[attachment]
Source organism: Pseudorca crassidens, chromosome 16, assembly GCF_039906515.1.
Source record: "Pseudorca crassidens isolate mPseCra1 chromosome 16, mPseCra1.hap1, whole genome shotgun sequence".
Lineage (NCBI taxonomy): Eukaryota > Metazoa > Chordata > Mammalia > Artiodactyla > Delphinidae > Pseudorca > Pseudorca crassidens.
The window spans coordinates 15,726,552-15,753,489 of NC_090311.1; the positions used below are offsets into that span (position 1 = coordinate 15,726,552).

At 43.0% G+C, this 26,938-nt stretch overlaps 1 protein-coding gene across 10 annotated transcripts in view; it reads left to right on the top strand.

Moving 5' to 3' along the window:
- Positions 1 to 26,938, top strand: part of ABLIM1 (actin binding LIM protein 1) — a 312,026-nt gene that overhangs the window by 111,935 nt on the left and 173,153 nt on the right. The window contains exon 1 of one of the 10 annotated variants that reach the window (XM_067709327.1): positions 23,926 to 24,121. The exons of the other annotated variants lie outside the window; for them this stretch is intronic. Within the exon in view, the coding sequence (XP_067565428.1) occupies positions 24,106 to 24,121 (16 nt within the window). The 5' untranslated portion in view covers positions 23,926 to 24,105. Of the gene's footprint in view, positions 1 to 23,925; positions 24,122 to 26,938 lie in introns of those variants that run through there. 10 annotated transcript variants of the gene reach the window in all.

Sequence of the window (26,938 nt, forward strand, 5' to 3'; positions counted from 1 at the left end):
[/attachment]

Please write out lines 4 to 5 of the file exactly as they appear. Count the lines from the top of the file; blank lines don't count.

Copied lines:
The window spans coordinates 15,726,552-15,753,489 of NC_090311.1; the positions used below are offsets into that span (position 1 = coordinate 15,726,552).

At 43.0% G+C, this 26,938-nt stretch overlaps 1 protein-coding gene across 10 annotated transcripts in view; it reads left to right on the top strand.